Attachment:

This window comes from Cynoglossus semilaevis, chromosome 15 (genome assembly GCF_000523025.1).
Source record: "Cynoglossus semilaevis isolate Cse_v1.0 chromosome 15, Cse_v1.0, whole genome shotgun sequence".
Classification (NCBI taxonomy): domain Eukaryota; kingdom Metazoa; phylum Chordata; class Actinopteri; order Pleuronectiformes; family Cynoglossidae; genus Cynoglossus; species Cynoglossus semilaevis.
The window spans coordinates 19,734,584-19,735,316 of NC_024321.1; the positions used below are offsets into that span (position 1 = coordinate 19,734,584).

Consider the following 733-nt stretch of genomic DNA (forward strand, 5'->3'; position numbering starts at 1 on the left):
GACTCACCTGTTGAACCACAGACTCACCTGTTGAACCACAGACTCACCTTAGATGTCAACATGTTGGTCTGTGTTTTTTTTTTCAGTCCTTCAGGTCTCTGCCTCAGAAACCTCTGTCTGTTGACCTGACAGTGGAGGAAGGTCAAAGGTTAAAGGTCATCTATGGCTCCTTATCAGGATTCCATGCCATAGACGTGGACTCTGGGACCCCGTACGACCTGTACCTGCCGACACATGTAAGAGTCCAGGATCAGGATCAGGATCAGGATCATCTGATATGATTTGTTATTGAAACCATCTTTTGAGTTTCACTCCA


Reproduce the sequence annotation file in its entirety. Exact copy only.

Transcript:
This window comes from Cynoglossus semilaevis, chromosome 15 (genome assembly GCF_000523025.1).
Source record: "Cynoglossus semilaevis isolate Cse_v1.0 chromosome 15, Cse_v1.0, whole genome shotgun sequence".
Classification (NCBI taxonomy): domain Eukaryota; kingdom Metazoa; phylum Chordata; class Actinopteri; order Pleuronectiformes; family Cynoglossidae; genus Cynoglossus; species Cynoglossus semilaevis.
The window spans coordinates 19,734,584-19,735,316 of NC_024321.1; the positions used below are offsets into that span (position 1 = coordinate 19,734,584).

Consider the following 733-nt stretch of genomic DNA (forward strand, 5'->3'; position numbering starts at 1 on the left):
GACTCACCTGTTGAACCACAGACTCACCTGTTGAACCACAGACTCACCTTAGATGTCAACATGTTGGTCTGTGTTTTTTTTTTCAGTCCTTCAGGTCTCTGCCTCAGAAACCTCTGTCTGTTGACCTGACAGTGGAGGAAGGTCAAAGGTTAAAGGTCATCTATGGCTCCTTATCAGGATTCCATGCCATAGACGTGGACTCTGGGACCCCGTACGACCTGTACCTGCCGACACATGTAAGAGTCCAGGATCAGGATCAGGATCAGGATCATCTGATATGATTTGTTATTGAAACCATCTTTTGAGTTTCACTCCA